And The $1.5 Million Winner Was … “What’s #EsuranceSave30?”
Now it can be told. The tweet that earned a Northern California man a $1.5 million pallet of cash from Esurance’s post Super Bowl promotion was … “What’s #EsuranceSave30?”
Perhaps not the most resonant marketing message, but Esurance is still very pleased with the results of the campaign that created the Super Bowl’s most-tweeted hashtag. If you need reminding, here’s the campaign’s tale of the tape:
- The hashtag got 5.4 million Twitter mentions during the 36 hours after the Super Bowl
- It was responsible for 2.6 billion worldwide social impressions and 550 million impressions from other media
- It fueled follower growth of nearly 3000%, @esurance going from 9,000 followers to a high of 267,000
Esurance’s motive for the promotion? To raise public awareness of a brand that lags in name recognition in the hyper-competitive insurance industry, explained Josh Raper of Leo Burnett, the agency that created the campaign today in Austin at a South by Southwest Interactive session.
So check that off the to-do list.
“If you have an awareness issue, 2.6 billion social impressions go a pretty long way,” Raper said. “The great part about it was that it was organic. You saw people conversing online. You saw somebody post ‘I want a new car’ or ‘I want to pay for my college education, #esuranceSave30.’ ”
Personal pleas didn’t hold any sway, however. Esurance worked with Twitter and social media data cruncher Mass Relevance to make sure anyone who used the hashtag was entered into the contest. And the winner was picked at random.
The SXSWi session, which also included Esurance vice president of advertising Nancy Abraham, Twitter director of online sales John Ploumitsakos and Jesse Dillow, associate creative director of Leo Burnett, filled in details about the quick-hitting campaign.
The idea — to give away the $1.5 million savings for booking the first TV advertising spot after the Super Bowl game instead of an in-game ad — came only six weeks before the game. With a tight deadline and uncertainties about the wisdom of exposing their brand to the untamed wilds of social media during the year’s biggest event, Esurance gave the green light.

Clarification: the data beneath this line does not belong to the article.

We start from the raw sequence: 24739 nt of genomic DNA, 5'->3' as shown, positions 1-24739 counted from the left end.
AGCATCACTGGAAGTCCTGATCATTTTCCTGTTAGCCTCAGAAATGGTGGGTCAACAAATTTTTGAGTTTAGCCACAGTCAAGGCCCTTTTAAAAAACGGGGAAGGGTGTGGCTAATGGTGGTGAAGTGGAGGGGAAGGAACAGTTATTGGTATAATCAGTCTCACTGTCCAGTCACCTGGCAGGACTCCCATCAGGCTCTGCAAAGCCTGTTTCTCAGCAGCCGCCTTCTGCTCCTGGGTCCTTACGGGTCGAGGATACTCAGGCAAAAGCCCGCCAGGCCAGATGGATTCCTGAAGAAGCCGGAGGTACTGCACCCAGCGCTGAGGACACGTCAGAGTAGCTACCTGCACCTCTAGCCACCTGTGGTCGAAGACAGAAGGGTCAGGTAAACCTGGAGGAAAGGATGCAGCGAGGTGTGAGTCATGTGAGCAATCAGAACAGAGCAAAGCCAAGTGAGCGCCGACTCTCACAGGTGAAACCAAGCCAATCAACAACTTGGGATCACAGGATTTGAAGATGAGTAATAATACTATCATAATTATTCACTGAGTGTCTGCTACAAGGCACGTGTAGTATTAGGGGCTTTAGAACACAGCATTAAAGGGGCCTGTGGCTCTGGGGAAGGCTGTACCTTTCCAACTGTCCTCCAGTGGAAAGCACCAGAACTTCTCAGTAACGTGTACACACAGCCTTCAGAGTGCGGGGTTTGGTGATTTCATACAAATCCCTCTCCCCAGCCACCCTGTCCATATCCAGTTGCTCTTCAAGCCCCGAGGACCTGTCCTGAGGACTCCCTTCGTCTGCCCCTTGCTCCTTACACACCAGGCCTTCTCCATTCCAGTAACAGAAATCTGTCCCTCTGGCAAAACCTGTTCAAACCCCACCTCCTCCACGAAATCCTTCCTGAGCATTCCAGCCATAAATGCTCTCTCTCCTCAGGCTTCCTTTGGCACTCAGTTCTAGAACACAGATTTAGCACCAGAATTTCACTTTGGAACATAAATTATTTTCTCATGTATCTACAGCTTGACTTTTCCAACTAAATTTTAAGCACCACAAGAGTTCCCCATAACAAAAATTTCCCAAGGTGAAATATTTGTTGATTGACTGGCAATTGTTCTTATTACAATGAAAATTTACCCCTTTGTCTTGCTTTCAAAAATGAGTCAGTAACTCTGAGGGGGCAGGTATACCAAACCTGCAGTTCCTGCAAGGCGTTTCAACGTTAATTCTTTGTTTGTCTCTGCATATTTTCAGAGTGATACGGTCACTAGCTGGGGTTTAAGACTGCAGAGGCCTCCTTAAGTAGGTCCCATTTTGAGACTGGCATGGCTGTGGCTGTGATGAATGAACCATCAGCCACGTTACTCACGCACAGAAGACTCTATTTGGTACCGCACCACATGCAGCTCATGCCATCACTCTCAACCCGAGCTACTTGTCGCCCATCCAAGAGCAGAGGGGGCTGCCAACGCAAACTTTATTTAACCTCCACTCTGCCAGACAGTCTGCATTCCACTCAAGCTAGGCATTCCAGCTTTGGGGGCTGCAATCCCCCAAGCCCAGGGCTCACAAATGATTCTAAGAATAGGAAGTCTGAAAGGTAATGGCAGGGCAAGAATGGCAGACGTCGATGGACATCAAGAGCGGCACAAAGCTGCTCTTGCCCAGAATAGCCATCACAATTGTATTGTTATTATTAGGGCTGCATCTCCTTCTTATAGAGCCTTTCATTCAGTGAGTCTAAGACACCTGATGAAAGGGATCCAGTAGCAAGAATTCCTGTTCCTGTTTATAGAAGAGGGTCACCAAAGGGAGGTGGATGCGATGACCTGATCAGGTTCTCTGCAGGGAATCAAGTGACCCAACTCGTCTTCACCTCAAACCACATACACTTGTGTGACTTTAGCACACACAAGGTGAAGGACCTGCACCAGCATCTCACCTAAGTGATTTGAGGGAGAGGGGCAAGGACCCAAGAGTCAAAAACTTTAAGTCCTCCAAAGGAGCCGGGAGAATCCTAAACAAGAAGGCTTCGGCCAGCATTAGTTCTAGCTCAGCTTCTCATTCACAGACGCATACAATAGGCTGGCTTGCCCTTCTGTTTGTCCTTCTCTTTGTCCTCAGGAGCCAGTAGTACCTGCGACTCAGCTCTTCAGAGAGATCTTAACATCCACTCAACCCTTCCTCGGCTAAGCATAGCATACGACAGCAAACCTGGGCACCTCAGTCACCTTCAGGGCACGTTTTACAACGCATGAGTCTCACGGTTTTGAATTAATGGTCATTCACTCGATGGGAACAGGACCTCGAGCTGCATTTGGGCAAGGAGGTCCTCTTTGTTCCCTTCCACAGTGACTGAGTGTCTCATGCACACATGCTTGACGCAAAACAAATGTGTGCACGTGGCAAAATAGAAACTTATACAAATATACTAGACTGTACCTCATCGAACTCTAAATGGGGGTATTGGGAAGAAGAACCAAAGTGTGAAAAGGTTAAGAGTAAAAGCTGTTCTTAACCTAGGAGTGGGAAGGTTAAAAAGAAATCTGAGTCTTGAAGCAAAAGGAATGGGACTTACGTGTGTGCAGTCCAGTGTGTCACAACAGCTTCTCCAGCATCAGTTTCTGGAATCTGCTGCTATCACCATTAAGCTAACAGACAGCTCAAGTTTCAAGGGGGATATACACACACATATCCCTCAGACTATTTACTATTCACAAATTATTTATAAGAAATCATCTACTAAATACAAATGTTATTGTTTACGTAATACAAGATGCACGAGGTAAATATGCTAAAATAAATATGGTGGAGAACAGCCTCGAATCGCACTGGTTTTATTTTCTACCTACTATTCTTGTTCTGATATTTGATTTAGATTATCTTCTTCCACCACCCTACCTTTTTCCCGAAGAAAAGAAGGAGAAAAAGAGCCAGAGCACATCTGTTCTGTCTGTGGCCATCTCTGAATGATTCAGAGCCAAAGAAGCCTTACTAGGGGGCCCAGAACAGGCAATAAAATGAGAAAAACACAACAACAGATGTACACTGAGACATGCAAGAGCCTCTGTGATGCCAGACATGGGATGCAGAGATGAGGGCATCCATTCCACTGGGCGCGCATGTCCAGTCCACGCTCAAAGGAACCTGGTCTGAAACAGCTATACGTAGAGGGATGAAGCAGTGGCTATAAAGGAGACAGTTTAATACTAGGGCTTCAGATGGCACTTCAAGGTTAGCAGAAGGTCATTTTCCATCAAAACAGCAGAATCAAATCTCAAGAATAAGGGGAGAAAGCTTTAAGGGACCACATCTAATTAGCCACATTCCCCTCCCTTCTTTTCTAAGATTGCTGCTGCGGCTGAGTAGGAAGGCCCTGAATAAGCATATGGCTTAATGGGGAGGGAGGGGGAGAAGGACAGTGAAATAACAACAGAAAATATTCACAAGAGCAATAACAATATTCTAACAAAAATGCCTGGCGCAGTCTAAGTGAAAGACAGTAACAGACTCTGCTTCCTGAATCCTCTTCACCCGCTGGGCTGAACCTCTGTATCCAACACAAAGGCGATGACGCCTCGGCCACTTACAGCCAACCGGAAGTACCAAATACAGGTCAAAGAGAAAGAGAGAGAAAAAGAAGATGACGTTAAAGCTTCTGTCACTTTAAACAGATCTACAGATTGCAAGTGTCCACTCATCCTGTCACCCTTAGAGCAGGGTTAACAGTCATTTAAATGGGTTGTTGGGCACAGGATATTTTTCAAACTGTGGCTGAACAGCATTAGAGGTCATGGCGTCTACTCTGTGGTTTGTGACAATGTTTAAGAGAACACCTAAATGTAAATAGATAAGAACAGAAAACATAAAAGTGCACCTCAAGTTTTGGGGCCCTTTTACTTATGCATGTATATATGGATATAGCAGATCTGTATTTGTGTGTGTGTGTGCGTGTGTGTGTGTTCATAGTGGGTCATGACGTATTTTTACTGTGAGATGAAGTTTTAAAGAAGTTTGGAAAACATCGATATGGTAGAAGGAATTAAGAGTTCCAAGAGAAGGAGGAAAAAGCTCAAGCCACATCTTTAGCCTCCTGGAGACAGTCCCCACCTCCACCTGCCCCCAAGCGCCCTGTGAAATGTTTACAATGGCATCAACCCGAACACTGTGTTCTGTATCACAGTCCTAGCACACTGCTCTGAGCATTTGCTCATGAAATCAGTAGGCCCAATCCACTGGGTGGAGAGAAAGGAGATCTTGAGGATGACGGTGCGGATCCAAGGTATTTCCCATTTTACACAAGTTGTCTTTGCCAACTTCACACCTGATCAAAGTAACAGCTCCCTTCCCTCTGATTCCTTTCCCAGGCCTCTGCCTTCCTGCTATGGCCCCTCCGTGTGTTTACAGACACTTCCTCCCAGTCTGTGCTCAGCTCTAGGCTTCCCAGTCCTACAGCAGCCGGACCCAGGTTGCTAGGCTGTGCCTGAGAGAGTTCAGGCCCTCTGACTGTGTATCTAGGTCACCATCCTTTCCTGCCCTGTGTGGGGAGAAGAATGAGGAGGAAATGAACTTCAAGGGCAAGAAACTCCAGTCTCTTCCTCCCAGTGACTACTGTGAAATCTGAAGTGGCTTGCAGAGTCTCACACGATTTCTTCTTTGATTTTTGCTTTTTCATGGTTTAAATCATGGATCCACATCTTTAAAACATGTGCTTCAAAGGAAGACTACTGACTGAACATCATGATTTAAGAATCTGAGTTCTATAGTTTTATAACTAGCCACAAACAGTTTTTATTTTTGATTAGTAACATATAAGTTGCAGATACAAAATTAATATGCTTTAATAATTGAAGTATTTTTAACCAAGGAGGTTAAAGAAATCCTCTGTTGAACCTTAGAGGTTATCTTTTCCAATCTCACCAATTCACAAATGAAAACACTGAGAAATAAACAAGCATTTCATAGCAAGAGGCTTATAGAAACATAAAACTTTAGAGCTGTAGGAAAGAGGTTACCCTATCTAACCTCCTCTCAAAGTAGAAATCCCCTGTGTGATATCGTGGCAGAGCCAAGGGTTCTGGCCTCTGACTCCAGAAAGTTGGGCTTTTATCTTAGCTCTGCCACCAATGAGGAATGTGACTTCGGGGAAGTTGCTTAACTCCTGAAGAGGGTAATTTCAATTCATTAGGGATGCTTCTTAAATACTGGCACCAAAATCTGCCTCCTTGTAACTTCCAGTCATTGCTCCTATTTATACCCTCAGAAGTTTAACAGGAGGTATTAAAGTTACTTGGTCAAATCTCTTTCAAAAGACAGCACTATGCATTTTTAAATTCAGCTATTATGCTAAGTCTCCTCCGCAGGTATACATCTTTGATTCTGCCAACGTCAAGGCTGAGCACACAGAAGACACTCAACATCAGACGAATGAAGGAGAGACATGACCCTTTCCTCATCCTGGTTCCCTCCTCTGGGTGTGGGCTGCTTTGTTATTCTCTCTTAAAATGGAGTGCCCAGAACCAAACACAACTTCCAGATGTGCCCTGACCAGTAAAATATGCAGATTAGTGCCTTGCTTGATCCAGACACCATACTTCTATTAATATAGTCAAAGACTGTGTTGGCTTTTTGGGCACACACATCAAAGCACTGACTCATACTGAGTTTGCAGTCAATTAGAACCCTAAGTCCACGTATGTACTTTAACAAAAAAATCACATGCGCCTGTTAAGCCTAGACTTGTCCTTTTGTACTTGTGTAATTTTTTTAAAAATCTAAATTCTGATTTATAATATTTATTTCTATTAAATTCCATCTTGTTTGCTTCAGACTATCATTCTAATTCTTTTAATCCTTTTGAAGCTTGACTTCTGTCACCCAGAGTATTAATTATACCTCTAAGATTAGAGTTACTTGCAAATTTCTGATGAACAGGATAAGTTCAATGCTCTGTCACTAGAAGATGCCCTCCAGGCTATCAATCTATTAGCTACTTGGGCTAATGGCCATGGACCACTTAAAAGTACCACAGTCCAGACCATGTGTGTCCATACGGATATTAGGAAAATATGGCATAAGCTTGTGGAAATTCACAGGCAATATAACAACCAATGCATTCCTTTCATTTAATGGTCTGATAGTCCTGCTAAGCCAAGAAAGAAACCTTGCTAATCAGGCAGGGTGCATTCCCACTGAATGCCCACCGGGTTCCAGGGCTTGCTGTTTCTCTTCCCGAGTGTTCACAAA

Abraham explained: “The person who leads our social media strategy said ‘Be afraid and do it anyway’ and that’s really what we did.”
The keys, Raper said, were to create a participative event with the Esurance brand at the center of the conversation and to make sure that people were watching after the game. To prime expectations and guard against people turning off the TV after a blowout (um, yeah), they created video teasers to let people know to expect something big from Esurance after the game and spread the word via social media.
Then the ad ran …
… and the response was immediate and overwhelming. Raper said there were 224,000 mentions of the hashtag in first minutes after the ad ran. The hashtag was a worldwide trend for two days.
Said Ploumitsakos: “It’s a great example of everything we are trying to do. To be a live, public conversational platform. And even though this particular initiative was short term, I think the lasting effects will go on for a very long time.”
Postscript (March 14): After the session, Esurance weighed in with a post on its blog that included an infographic (below) about “the little hashtag that could” and a reminder that its social media effort isn’t merely a platform for stunts. The main goal is customer service:
… if you look past those high profile events, you’ll see that we’re on Twitter and Facebook 24 hours a day, talking to customers, answering questions, and helping them solve their insurance issues in a way that only we can — by being approachable, fast, and responsive. In fact, our @esurancecares Twitter handle is devoted entirely to customer service. And we have the fastest Facebook response times in the industry.
The folks responding on those platforms are the same licensed agents you’d talk to over the phone or online. Social media simply provides our customers with one more (superefficient) way to get in touch.
(Some images used under license from Shutterstock.com.)
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